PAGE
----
Weeknight Cooking

How to Break Down a Whole Chicken (and Cook with It All Week)

January 15, 2015

There are 3 million chicken recipes on the internet. We're here to show you the good ones. Win, win.

Today: One chicken can go a long way -- an entire week of meals, to be exact.

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It's not uncommon for my weekly grocery list to feature a smattering of protein odds and ends. With one ribeye here, one pork chop there, it can resemble a catalogue of butcher's cuts -- plus, it makes for an exhausting grocery run. But for the weeks when lazily perusing the meat section isn't an option, there's always chicken. 

By using the thighs, wings, breasts, and even the carcass, you can turn one whole chicken into several dinners. This week, break down a chicken into the sum of its parts and help it realize its potential as a variety of satisfying chicken recipes. 


Shish Taouk with Toum (Chicken Kebabs with Garlic Sauce) by Oui, Chef

Shish Kebabs


Mexican Chicken Noodle Soup by jessie schupack

Mexican Chicken Noodle Soup


Minced Chicken and Cashew with Thai Basil by MummysLittleHelper

Cashew and Chicken Thai Basil



Roasted Achiote Chicken with Potatoes, Broccoli, and Tangerine Aioli by savorthis 

Roasted Achiote Chicken with Potatoes, Broccoli, and Tangerine Aioli


Extraordinary Marinated and Roasted Chicken, Potatoes, and Chickpeas by divasparkle 

Extraordinary Marinated and Roasted Chicken, Potatoes, and Chickpeas



Ideas in Food's Korean-Style Chicken Wings by Genius Recipes

Ideas in Food's Korean-Style Chicken Wings


Michael Ruhlman's Rosemary-Brined, Buttermilk-Fried Chicken by Genius Recipes


Carcass and giblets:

Chicken Broth by Cara Nicoletti

Chicken Broth


Chicken Giblet Gravy by Cara Nicoletti

Chicken Giblet Gravy

Is there an undiscovered Food52 chicken recipe you love? Send us a paragraph or two at [email protected] about why you love it, and it could be next week's Winner, Winner, Chicken Dinner.

Video shot by Alex Lisowski and edited by Kyle Orosz.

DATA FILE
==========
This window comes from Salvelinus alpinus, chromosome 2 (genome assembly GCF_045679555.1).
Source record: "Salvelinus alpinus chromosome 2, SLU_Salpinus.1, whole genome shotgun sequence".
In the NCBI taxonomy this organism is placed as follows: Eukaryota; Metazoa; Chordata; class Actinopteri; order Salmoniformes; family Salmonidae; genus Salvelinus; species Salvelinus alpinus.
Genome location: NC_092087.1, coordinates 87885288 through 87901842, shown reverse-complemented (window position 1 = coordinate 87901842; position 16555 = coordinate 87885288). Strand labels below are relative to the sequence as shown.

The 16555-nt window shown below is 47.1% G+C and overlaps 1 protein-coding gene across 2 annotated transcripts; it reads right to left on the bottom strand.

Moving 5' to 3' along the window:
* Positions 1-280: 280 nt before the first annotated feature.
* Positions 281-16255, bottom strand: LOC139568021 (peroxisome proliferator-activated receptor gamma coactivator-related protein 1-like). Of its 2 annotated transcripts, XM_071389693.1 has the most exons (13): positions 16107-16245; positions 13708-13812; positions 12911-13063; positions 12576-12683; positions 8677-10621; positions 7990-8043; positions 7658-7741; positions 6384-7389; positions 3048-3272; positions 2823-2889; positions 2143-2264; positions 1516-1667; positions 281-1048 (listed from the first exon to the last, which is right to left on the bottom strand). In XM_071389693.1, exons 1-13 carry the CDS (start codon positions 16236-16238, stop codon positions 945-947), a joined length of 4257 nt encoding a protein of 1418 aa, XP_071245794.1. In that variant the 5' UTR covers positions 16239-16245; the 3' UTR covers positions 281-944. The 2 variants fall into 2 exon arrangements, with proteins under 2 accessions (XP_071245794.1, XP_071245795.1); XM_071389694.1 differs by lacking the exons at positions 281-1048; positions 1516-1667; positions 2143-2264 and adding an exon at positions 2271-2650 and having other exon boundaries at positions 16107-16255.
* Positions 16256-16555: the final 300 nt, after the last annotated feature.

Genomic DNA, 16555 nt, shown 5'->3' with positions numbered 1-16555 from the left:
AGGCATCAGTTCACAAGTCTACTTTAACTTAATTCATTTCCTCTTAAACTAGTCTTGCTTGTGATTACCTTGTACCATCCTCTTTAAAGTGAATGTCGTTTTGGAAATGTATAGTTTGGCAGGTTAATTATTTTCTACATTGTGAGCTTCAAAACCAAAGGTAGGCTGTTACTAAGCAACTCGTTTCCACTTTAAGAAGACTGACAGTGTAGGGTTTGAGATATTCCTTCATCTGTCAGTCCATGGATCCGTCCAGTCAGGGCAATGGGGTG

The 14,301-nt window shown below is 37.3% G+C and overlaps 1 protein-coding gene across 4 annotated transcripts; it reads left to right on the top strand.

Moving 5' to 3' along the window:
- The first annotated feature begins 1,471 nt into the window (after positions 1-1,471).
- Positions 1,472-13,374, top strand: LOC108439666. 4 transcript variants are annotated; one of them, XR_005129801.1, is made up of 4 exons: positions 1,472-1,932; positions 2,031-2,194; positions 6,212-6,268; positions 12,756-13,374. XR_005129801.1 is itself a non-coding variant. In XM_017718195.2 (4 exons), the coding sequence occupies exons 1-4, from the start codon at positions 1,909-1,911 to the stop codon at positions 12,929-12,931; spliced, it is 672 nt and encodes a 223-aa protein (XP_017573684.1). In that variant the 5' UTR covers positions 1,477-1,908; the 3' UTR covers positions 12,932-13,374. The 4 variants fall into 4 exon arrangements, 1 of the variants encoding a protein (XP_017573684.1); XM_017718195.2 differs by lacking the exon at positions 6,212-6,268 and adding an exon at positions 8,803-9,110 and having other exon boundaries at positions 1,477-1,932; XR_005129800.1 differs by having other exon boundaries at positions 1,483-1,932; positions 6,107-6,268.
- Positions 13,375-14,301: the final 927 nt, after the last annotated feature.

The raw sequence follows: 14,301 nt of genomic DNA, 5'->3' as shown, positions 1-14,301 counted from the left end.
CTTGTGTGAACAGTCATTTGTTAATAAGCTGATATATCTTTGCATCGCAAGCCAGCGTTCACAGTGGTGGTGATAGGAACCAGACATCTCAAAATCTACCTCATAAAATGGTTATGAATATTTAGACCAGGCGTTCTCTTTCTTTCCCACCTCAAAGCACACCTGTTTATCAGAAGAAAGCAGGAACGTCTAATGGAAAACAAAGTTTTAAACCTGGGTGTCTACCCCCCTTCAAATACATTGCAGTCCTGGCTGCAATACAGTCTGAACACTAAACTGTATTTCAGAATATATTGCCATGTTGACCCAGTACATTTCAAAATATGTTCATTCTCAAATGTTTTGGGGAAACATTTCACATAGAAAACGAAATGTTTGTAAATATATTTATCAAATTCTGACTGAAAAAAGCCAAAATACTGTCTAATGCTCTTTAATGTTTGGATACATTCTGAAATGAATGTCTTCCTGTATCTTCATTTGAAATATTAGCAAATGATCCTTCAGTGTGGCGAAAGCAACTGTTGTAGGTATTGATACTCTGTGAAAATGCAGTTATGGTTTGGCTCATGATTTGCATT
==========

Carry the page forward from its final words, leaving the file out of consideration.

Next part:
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The Dynamite Chicken cookbook is here! Get ready for 60 brand-new ways to love your favorite bird. Inside this clever collection by Food52 and chef Tyler Kord, you'll find everything from lightning-quick weeknight dinners to the coziest of comfort foods.

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See what other Food52 readers are saying.

  • Karen C
    Karen C
  • AriH
  • Maria Elena
    Maria Elena
  • inpatskitchen
  • ChefJune
I eat everything.


Karen C. January 19, 2015
Here's how I was taught to cut up chicken by my frugal dad: Cut off the wings, don't bother to cut off the tips. Cut off the leg quarters, then divide. Cut off the front portion of the breast (you can feel the tip at the top of the breast). Cut off the back portion, and divide into two pieces, the front and the back. Cut off the breast portions, then divide into two pieces each. Save and cook the gizzard, heart and liver with the chicken in a separate pan if roasting, so you can take them out of the oven early. This, along with sides, would feed all 7 of us nicely.
AriH January 18, 2015
Yeah, this article is not really delivering. This is a listing of recipes involving the various parts of a chicken, but not specifically of the same single bird (you don't make a chicken wing recipe with just two wings). Like the concept but how about giving us a real case study of making a chicken stretch? I can (and regularly do) make a decent size roast chicken go for at least 4, possibly 5 meals for two people but then that's it.
Bevi January 19, 2015
For our household, we can get 4 meals for two people. We have the roast bird the first night (roasted with vegetables and with onion slices placed under the skin; the second night we do the same, or I make a chicken curry that lasts for 2 nights, or a chicken pot pie that allows me to chop up the remaining roasted veggies ( and I add some frozen peas). Then, I make chicken soup and throughly pick through all the remaining meat. Sometimes I simply pull all the meat off the bird after the first night so I can guesstimate my meat allotments for the remaining meals.